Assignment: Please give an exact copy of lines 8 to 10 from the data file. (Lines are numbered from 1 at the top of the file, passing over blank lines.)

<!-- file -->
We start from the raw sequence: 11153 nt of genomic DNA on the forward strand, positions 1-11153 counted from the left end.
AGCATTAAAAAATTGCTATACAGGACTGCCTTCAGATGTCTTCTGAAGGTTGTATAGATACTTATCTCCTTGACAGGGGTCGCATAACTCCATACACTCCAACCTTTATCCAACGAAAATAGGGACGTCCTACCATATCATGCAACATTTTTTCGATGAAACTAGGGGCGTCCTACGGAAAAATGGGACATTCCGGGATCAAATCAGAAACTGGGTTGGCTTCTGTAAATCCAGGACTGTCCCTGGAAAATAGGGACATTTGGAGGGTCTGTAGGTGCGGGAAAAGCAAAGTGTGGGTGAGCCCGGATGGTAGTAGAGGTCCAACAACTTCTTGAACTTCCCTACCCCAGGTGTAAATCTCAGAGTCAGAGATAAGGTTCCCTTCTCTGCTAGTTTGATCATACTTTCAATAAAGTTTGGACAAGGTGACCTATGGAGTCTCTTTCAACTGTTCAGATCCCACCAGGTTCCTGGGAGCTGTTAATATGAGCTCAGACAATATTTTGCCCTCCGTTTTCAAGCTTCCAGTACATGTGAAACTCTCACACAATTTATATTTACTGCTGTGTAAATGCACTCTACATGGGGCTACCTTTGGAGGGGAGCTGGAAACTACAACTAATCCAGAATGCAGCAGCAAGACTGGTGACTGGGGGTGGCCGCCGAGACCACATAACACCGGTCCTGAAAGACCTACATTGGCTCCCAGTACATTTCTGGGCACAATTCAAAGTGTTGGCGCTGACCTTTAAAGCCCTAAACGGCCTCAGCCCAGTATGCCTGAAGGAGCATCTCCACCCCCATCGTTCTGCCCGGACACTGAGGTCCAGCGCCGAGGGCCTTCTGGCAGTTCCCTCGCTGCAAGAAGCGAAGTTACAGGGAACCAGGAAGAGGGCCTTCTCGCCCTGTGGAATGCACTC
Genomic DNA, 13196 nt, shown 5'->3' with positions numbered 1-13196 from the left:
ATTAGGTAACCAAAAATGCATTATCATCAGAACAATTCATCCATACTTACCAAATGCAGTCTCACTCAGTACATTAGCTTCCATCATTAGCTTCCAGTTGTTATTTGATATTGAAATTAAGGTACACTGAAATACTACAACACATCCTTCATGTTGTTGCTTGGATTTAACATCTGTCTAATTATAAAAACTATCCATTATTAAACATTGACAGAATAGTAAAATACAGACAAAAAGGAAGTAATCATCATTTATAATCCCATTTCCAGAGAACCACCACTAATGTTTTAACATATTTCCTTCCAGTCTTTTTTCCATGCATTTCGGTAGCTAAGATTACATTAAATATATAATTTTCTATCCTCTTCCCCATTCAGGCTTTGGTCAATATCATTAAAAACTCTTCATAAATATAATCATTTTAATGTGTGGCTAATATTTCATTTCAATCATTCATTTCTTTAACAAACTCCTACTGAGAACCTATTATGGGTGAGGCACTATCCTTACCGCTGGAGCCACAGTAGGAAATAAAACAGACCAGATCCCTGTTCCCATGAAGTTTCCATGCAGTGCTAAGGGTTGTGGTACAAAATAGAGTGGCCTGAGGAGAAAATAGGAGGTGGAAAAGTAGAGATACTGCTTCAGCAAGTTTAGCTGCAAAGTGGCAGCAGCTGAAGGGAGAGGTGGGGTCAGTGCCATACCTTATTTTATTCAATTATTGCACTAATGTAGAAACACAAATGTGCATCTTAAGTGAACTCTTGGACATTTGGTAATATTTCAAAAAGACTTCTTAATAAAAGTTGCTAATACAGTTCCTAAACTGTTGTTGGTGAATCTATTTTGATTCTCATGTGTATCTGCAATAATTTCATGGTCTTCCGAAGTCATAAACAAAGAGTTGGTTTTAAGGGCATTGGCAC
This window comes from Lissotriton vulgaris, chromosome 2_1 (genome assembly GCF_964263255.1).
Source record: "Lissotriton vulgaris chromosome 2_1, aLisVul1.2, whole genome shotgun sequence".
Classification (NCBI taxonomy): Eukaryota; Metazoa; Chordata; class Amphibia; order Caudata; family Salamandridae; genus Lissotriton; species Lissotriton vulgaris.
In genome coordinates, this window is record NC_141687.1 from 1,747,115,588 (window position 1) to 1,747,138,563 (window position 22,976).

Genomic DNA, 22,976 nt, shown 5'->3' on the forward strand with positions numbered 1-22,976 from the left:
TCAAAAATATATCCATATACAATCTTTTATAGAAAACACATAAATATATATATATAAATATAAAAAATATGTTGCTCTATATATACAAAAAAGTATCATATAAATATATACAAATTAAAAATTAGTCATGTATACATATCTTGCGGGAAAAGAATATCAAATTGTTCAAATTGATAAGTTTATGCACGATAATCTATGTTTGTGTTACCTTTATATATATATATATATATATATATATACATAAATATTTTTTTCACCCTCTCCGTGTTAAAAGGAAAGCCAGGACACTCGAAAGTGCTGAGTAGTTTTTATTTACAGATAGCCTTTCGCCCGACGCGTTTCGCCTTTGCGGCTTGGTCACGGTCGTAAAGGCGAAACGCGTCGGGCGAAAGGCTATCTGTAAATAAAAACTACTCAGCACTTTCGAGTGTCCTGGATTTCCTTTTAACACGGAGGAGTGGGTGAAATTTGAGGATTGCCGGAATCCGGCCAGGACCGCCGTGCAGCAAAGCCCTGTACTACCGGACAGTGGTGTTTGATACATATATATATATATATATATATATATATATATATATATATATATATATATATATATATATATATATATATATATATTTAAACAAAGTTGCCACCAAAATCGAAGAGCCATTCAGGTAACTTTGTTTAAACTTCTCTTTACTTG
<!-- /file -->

In genome coordinates, this window is record NC_141687.1 from 1,747,115,588 (window position 1) to 1,747,138,563 (window position 22,976).

Genomic DNA, 22,976 nt, shown 5'->3' on the forward strand with positions numbered 1-22,976 from the left:
TCAAAAATATATCCATATACAATCTTTTATAGAAAACACATAAATATATATATATAAATATAAAAAATATGTTGCTCTATATATACAAAAAAGTATCATATAAATATATACAAATTAAAAATTAGTCATGTATACATATCTTGCGGGAAAAGAATATCAAATTGTTCAAATTGATAAGTTTATGCACGATAATCTATGTTTGTGTTACCTTTATATATATATATATATATATATATATACATAAATATTTTTTTCACCCTCTCCGTGTTAAAAGGAAAGCCAGGACACTCGAAAGTGCTGAGTAGTTTTTATTTACAGATAGCCTTTCGCCCGACGCGTTTCGCCTTTGCGGCTTGGTCACGGTCGTAAAGGCGAAACGCGTCGGGCGAAAGGCTATCTGTAAATAAAAACTACTCAGCACTTTCGAGTGTCCTGGATTTCCTTTTAACACGGAGGAGTGGGTGAAATTTGAGGATTGCCGGAATCCGGCCAGGACCGCCGTGCAGCAAAGCCCTGTACTACCGGACAGTGGTGTTTGATACATATATATATATATATATATATATATATATATATATATATATATATATATATATATATATATATATATATATATATTTAAACAAAGTTGCCACCAAAATCGAAGAGCCATTCAGGTAACTTTGTTTAAACTTCTCTTTACTTG